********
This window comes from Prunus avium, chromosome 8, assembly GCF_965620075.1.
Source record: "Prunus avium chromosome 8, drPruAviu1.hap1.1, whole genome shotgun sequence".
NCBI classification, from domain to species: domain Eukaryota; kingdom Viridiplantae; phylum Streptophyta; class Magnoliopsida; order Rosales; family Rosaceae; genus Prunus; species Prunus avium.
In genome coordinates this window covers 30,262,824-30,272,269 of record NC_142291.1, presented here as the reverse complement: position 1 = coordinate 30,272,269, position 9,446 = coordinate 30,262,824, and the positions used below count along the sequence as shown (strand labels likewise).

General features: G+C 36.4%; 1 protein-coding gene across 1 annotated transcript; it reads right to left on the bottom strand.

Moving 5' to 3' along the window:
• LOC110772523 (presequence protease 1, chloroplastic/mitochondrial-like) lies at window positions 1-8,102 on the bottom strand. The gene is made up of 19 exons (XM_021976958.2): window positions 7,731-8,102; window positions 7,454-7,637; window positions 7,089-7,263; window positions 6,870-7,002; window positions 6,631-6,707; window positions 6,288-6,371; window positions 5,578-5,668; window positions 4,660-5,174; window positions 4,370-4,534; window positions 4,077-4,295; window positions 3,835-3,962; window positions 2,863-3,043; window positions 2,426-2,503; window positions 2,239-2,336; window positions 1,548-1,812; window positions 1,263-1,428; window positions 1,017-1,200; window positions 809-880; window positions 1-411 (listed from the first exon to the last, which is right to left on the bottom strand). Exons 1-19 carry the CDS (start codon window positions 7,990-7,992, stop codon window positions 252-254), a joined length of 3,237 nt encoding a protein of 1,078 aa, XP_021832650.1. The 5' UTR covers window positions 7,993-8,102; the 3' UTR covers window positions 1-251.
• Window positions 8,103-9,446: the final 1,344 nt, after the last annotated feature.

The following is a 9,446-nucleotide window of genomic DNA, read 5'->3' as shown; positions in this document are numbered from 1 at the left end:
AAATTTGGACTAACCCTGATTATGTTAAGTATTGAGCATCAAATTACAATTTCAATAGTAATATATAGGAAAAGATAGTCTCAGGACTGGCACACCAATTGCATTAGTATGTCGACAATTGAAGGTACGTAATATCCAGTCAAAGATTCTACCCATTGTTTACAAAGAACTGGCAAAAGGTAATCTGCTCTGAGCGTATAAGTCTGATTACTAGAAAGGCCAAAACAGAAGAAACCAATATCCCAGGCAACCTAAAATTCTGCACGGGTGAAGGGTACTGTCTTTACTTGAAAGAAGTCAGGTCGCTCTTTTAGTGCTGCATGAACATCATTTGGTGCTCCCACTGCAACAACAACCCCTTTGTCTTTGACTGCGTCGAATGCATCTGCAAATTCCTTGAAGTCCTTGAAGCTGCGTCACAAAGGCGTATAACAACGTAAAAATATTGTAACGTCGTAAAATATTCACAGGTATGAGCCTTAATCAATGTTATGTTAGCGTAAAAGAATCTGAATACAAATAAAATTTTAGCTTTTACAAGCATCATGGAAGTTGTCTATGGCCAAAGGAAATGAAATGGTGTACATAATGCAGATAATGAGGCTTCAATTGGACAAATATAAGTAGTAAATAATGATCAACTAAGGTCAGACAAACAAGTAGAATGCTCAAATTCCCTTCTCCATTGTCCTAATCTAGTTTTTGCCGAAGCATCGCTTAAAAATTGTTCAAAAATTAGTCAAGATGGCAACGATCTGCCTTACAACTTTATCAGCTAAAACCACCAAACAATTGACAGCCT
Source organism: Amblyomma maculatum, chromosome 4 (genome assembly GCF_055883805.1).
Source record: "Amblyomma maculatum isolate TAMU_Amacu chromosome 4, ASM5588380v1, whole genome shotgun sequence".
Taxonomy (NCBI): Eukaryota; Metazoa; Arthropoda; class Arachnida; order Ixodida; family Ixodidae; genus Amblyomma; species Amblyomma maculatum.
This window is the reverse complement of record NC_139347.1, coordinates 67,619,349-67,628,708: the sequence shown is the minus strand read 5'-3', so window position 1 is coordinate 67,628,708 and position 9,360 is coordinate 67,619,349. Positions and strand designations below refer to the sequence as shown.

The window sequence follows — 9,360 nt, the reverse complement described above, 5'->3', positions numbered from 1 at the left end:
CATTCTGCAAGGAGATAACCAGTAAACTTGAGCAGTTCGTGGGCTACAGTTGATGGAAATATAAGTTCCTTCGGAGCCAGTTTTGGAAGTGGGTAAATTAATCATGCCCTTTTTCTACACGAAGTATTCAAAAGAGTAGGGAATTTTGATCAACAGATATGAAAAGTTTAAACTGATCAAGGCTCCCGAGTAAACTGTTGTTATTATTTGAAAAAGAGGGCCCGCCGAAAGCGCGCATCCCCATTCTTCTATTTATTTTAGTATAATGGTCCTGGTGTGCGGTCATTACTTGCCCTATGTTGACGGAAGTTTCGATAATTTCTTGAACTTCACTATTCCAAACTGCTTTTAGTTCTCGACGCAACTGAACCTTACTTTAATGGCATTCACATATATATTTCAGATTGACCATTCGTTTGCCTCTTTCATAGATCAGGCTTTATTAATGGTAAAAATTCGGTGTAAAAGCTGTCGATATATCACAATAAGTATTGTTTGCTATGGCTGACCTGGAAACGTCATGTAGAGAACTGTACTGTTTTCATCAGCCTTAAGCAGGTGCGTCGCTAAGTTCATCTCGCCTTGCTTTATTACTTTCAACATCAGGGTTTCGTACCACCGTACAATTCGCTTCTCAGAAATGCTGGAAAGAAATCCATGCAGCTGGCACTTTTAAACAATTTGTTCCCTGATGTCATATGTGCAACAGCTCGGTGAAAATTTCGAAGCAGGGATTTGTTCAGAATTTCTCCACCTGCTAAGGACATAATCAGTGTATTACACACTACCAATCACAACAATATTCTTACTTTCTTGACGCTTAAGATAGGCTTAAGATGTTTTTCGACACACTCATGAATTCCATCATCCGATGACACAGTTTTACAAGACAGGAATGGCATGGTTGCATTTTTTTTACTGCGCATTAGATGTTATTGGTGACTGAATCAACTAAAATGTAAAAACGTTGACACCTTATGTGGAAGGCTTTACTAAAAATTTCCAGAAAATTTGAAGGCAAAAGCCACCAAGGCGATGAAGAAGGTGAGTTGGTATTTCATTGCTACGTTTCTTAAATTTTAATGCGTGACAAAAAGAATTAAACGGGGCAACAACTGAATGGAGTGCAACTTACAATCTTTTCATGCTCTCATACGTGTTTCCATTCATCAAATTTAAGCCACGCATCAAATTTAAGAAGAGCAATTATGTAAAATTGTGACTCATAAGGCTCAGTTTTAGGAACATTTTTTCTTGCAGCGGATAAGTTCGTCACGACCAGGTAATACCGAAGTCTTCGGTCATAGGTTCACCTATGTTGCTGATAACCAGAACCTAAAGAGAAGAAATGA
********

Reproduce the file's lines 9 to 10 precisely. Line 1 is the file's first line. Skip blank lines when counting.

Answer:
The following is a 9,446-nucleotide window of genomic DNA, read 5'->3' as shown; positions in this document are numbered from 1 at the left end:
AAATTTGGACTAACCCTGATTATGTTAAGTATTGAGCATCAAATTACAATTTCAATAGTAATATATAGGAAAAGATAGTCTCAGGACTGGCACACCAATTGCATTAGTATGTCGACAATTGAAGGTACGTAATATCCAGTCAAAGATTCTACCCATTGTTTACAAAGAACTGGCAAAAGGTAATCTGCTCTGAGCGTATAAGTCTGATTACTAGAAAGGCCAAAACAGAAGAAACCAATATCCCAGGCAACCTAAAATTCTGCACGGGTGAAGGGTACTGTCTTTACTTGAAAGAAGTCAGGTCGCTCTTTTAGTGCTGCATGAACATCATTTGGTGCTCCCACTGCAACAACAACCCCTTTGTCTTTGACTGCGTCGAATGCATCTGCAAATTCCTTGAAGTCCTTGAAGCTGCGTCACAAAGGCGTATAACAACGTAAAAATATTGTAACGTCGTAAAATATTCACAGGTATGAGCCTTAATCAATGTTATGTTAGCGTAAAAGAATCTGAATACAAATAAAATTTTAGCTTTTACAAGCATCATGGAAGTTGTCTATGGCCAAAGGAAATGAAATGGTGTACATAATGCAGATAATGAGGCTTCAATTGGACAAATATAAGTAGTAAATAATGATCAACTAAGGTCAGACAAACAAGTAGAATGCTCAAATTCCCTTCTCCATTGTCCTAATCTAGTTTTTGCCGAAGCATCGCTTAAAAATTGTTCAAAAATTAGTCAAGATGGCAACGATCTGCCTTACAACTTTATCAGCTAAAACCACCAAACAATTGACAGCCT